We all know that our precious cruisers/warships/assets can not fall into the wrong hands, and what better way to assure that information security than incorporating a self destruct button into the design? While the general premise is simple enough the only real way to make sure some crazy space-virus can’t infect your captain and force him to destroy your ship is to add a two button security system! Wait, what if it’s a computer virus?! Well [Andrea] has it covered with this two hand hand control switch. We guess you could also just use the scheme to flip on a dangerous piece of equipment, since it forces the operator to remove both hands from the machine to operate the buttons, but where is the drama in that?
The buttons are timed using a combination of voltage dividers and caps to activate transistors, one to activate the 555 timer and another to disable the button input after a half second or so. Since it’s all resistor capacitor timing your circuit may require just a bit of tuning (or precision components) to get everything right. There is a bit of an issue with using two people to trigger the output, as the second button actually operates the output relay directly. If the second button is held it will only remain active until the timer’s output is triggered, but if your second in command gets cold feet and releases the button before the core goes thermo, well, you’ll have an embarrassing jog to the escape pods.
Check the video after the jump to see [Andrea] fiddling around with the switch.
Continue reading “Want a two person self destruct button, but tired of pesky microcontrollers?”
[Mike] just purchased this Atten APS3005S bench power supply for around $80. It does the job, but boy is it noisy! We were pretty surprised to hear it fire up in the video after the break. To make matters worse, the noise is persistent since the fan never shuts off. Having worked with other bench supplies he knew that a common feature included in many models is temperature controlled case fans. He set out to quiet the fan and implement a temperature switch.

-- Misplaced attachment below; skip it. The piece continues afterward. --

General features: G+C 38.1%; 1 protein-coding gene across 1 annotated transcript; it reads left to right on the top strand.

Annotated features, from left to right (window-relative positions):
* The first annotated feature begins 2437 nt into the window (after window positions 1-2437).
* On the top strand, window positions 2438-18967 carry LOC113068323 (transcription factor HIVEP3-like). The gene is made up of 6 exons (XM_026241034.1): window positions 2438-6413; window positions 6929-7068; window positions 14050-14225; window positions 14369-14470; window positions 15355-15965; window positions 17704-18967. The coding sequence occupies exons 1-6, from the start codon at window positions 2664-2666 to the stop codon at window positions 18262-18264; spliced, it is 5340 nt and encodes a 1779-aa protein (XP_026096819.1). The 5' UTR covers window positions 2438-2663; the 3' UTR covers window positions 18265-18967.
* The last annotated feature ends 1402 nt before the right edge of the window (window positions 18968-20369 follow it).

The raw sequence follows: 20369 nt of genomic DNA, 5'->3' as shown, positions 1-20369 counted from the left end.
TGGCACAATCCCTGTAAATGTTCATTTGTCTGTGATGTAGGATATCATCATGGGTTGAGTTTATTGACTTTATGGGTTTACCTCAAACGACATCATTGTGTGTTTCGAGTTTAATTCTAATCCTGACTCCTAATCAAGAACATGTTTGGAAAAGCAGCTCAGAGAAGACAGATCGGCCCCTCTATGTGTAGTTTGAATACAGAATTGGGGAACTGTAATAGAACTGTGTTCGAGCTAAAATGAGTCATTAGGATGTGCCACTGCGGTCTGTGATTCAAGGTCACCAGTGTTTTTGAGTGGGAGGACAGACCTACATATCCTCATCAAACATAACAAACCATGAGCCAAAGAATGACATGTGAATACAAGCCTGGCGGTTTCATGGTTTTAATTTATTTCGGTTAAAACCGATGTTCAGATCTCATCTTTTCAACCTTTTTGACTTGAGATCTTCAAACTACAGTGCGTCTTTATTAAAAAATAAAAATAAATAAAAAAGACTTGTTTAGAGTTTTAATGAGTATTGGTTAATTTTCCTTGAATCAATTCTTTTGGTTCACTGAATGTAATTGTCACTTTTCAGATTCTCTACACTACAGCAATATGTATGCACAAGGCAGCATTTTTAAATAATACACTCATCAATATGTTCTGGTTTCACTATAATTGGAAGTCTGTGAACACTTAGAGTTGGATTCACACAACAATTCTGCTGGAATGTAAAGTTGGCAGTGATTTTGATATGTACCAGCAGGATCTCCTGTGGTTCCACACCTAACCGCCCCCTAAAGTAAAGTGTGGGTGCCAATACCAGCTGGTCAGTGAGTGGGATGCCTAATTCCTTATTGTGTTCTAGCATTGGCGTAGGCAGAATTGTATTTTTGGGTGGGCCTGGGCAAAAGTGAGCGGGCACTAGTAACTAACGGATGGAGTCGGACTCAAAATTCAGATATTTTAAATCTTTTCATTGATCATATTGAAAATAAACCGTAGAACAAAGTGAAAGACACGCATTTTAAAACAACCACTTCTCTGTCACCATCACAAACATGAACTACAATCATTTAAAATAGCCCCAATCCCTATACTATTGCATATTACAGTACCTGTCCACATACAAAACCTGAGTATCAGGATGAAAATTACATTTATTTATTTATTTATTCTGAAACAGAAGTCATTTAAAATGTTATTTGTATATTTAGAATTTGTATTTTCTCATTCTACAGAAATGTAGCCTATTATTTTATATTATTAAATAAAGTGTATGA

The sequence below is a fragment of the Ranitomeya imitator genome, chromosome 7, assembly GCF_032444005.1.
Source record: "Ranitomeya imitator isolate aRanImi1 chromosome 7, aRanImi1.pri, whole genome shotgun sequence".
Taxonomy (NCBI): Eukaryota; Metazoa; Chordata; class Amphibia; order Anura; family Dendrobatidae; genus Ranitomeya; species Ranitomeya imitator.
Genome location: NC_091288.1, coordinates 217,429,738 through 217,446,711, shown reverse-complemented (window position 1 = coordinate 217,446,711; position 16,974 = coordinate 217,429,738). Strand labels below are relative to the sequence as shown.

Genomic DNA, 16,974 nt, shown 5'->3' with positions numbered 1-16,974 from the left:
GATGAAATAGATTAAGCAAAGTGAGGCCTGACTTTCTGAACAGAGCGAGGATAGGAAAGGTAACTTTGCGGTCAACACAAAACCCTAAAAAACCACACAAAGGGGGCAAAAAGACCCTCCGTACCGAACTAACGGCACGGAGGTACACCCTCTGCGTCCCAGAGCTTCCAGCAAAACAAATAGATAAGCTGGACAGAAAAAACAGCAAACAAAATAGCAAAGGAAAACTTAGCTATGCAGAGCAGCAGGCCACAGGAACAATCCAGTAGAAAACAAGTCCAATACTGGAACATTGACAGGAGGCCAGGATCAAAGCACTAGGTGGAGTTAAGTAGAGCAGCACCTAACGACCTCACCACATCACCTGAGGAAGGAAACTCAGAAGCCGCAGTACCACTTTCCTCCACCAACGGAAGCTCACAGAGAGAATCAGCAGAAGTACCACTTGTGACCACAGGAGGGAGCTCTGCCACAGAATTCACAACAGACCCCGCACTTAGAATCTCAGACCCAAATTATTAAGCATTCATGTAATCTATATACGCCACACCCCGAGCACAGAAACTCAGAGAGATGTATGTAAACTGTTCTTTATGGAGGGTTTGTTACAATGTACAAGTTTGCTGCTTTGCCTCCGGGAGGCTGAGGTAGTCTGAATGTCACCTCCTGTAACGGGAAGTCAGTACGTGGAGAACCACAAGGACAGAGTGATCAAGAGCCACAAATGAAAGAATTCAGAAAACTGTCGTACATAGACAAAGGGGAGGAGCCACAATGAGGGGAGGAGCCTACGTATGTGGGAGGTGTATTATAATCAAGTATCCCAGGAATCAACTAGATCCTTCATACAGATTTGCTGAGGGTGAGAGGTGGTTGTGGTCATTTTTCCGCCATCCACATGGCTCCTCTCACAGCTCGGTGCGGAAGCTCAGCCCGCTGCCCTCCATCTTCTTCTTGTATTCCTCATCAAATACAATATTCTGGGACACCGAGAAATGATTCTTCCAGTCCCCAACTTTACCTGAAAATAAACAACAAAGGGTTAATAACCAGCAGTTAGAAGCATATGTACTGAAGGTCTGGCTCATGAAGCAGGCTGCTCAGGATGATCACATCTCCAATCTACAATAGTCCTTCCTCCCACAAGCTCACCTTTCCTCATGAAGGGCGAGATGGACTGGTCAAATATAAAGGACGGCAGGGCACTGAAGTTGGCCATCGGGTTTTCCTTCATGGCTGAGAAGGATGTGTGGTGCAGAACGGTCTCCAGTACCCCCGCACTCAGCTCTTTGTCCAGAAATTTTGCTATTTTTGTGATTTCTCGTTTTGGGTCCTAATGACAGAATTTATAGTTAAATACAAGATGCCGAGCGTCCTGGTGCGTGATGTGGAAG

For this project [Mike] had the benefit of looking at a nearly identical model that does have temperature switching. He discovered that the board on this one has a through-hole zero ohm resistor populated in place of a thermostat switch. That switch closes the connection at or above 45 degree Celsius, thereby turning on the cooling fan. Bridging the traces with a zero ohm resistor to save on production costs is what caused the fan to run continuously. After replacing the resistor with a KSD-01F and swapping out the stock fan for a high-quality version [Mike] has takes a noise maker and turned it into a device that’s kind to the ears.
Continue reading “Quieting an inexpensive bench power supply”
So you don’t have any secret passageways in your house, but if you’ve got a bookshelf this secret switch can add some fun to your routine. [Brandon] saw a commercially available version which was out of stock when he went to order so he set out to build his own.
He’s using the switch to operate a lamp. The donor part for the hack is a lamp dimmer which you’ll find at the big box store. This is really just a pass-through wall plug with an extension cord. By cutting the dimmer module off of the extension a push button can be used to connect and disconnect one of the conductors in the line. Make sure you use a push button rated or mains voltage!
To make the push switch work with a book [Brandon] bend a bracket which will slide into the spine of a hardcover. We love his homemade press brake (angle iron, a sturdy hinge, and a chunk of 2×4) used when shaping the bracket. Once everything’s in place nobody will ever know there’s anything special about those books.